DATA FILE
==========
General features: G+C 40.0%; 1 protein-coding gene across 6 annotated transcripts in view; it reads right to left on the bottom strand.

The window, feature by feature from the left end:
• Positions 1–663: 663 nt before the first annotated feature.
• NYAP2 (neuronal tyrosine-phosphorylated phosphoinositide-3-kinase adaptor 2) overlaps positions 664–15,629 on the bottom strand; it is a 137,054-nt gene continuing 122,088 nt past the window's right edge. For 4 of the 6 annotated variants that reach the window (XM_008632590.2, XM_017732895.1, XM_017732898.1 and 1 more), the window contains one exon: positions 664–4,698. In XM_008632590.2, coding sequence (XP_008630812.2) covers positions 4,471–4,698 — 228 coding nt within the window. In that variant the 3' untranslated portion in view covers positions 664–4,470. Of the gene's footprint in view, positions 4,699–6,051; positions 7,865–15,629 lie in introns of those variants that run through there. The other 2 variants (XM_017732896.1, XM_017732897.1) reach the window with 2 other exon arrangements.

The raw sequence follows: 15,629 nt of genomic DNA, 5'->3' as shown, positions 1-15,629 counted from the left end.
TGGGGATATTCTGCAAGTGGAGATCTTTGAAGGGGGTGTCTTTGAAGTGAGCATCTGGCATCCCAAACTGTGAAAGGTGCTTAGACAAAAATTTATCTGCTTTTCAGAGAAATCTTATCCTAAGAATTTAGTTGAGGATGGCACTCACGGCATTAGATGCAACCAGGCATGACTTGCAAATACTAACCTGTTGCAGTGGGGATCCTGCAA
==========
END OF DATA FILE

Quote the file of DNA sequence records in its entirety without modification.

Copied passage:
General features: G+C 40.0%; 1 protein-coding gene across 6 annotated transcripts in view; it reads right to left on the bottom strand.

The window, feature by feature from the left end:
• Positions 1–663: 663 nt before the first annotated feature.
• NYAP2 (neuronal tyrosine-phosphorylated phosphoinositide-3-kinase adaptor 2) overlaps positions 664–15,629 on the bottom strand; it is a 137,054-nt gene continuing 122,088 nt past the window's right edge. For 4 of the 6 annotated variants that reach the window (XM_008632590.2, XM_017732895.1, XM_017732898.1 and 1 more), the window contains one exon: positions 664–4,698. In XM_008632590.2, coding sequence (XP_008630812.2) covers positions 4,471–4,698 — 228 coding nt within the window. In that variant the 3' untranslated portion in view covers positions 664–4,470. Of the gene's footprint in view, positions 4,699–6,051; positions 7,865–15,629 lie in introns of those variants that run through there. The other 2 variants (XM_017732896.1, XM_017732897.1) reach the window with 2 other exon arrangements.

The raw sequence follows: 15,629 nt of genomic DNA, 5'->3' as shown, positions 1-15,629 counted from the left end.
TGGGGATATTCTGCAAGTGGAGATCTTTGAAGGGGGTGTCTTTGAAGTGAGCATCTGGCATCCCAAACTGTGAAAGGTGCTTAGACAAAAATTTATCTGCTTTTCAGAGAAATCTTATCCTAAGAATTTAGTTGAGGATGGCACTCACGGCATTAGATGCAACCAGGCATGACTTGCAAATACTAACCTGTTGCAGTGGGGATCCTGCAA